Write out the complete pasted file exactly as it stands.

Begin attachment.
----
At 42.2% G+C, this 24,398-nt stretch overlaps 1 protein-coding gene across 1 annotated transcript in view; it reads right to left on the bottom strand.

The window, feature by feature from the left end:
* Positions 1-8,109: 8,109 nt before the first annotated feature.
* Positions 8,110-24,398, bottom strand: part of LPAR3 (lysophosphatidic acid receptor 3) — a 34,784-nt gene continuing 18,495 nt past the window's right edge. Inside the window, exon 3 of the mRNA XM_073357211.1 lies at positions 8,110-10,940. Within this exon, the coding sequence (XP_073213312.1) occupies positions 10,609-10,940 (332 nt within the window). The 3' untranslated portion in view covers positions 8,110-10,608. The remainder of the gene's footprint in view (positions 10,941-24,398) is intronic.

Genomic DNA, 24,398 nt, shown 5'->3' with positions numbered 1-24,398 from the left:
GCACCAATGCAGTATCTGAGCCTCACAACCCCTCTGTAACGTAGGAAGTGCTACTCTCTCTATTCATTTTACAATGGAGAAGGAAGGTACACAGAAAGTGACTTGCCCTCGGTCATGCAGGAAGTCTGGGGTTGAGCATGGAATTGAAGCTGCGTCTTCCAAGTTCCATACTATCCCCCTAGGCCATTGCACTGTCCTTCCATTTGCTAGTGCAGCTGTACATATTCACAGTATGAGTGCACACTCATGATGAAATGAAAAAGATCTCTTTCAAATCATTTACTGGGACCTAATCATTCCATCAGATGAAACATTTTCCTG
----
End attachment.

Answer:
At 42.2% G+C, this 24,398-nt stretch overlaps 1 protein-coding gene across 1 annotated transcript in view; it reads right to left on the bottom strand.

The window, feature by feature from the left end:
* Positions 1-8,109: 8,109 nt before the first annotated feature.
* Positions 8,110-24,398, bottom strand: part of LPAR3 (lysophosphatidic acid receptor 3) — a 34,784-nt gene continuing 18,495 nt past the window's right edge. Inside the window, exon 3 of the mRNA XM_073357211.1 lies at positions 8,110-10,940. Within this exon, the coding sequence (XP_073213312.1) occupies positions 10,609-10,940 (332 nt within the window). The 3' untranslated portion in view covers positions 8,110-10,608. The remainder of the gene's footprint in view (positions 10,941-24,398) is intronic.

Genomic DNA, 24,398 nt, shown 5'->3' with positions numbered 1-24,398 from the left:
GCACCAATGCAGTATCTGAGCCTCACAACCCCTCTGTAACGTAGGAAGTGCTACTCTCTCTATTCATTTTACAATGGAGAAGGAAGGTACACAGAAAGTGACTTGCCCTCGGTCATGCAGGAAGTCTGGGGTTGAGCATGGAATTGAAGCTGCGTCTTCCAAGTTCCATACTATCCCCCTAGGCCATTGCACTGTCCTTCCATTTGCTAGTGCAGCTGTACATATTCACAGTATGAGTGCACACTCATGATGAAATGAAAAAGATCTCTTTCAAATCATTTACTGGGACCTAATCATTCCATCAGATGAAACATTTTCCTG